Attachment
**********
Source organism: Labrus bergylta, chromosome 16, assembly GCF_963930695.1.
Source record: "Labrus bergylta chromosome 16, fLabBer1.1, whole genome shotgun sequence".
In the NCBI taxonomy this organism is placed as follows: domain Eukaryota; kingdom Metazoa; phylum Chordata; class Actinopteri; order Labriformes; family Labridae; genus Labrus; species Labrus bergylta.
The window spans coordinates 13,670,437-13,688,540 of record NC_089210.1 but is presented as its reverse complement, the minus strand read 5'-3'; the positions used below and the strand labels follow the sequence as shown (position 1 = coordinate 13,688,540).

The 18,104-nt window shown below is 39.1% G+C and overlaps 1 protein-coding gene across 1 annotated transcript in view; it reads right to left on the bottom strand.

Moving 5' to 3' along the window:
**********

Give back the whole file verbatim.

Source organism: Labrus bergylta, chromosome 16, assembly GCF_963930695.1.
Source record: "Labrus bergylta chromosome 16, fLabBer1.1, whole genome shotgun sequence".
In the NCBI taxonomy this organism is placed as follows: domain Eukaryota; kingdom Metazoa; phylum Chordata; class Actinopteri; order Labriformes; family Labridae; genus Labrus; species Labrus bergylta.
The window spans coordinates 13,670,437-13,688,540 of record NC_089210.1 but is presented as its reverse complement, the minus strand read 5'-3'; the positions used below and the strand labels follow the sequence as shown (position 1 = coordinate 13,688,540).

The 18,104-nt window shown below is 39.1% G+C and overlaps 1 protein-coding gene across 1 annotated transcript in view; it reads right to left on the bottom strand.

Moving 5' to 3' along the window: